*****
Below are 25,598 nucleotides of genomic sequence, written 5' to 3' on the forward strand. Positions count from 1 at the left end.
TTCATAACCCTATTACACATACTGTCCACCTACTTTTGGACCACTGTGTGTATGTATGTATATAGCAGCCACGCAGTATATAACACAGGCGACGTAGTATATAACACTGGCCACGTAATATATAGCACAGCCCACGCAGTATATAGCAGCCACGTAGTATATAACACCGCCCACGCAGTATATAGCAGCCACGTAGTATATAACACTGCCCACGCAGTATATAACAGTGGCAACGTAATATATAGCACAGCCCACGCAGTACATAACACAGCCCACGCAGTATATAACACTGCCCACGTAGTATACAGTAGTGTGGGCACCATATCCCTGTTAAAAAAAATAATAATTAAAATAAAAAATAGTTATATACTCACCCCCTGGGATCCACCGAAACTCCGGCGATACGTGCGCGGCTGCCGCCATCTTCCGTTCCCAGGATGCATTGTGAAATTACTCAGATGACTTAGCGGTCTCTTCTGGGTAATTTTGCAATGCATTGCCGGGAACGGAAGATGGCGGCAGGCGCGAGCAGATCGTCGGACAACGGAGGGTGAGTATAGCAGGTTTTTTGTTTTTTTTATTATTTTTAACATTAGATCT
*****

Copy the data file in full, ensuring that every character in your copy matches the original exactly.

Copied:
Below are 25,598 nucleotides of genomic sequence, written 5' to 3' on the forward strand. Positions count from 1 at the left end.
TTCATAACCCTATTACACATACTGTCCACCTACTTTTGGACCACTGTGTGTATGTATGTATATAGCAGCCACGCAGTATATAACACAGGCGACGTAGTATATAACACTGGCCACGTAATATATAGCACAGCCCACGCAGTATATAGCAGCCACGTAGTATATAACACCGCCCACGCAGTATATAGCAGCCACGTAGTATATAACACTGCCCACGCAGTATATAACAGTGGCAACGTAATATATAGCACAGCCCACGCAGTACATAACACAGCCCACGCAGTATATAACACTGCCCACGTAGTATACAGTAGTGTGGGCACCATATCCCTGTTAAAAAAAATAATAATTAAAATAAAAAATAGTTATATACTCACCCCCTGGGATCCACCGAAACTCCGGCGATACGTGCGCGGCTGCCGCCATCTTCCGTTCCCAGGATGCATTGTGAAATTACTCAGATGACTTAGCGGTCTCTTCTGGGTAATTTTGCAATGCATTGCCGGGAACGGAAGATGGCGGCAGGCGCGAGCAGATCGTCGGACAACGGAGGGTGAGTATAGCAGGTTTTTTGTTTTTTTTATTATTTTTAACATTAGATCT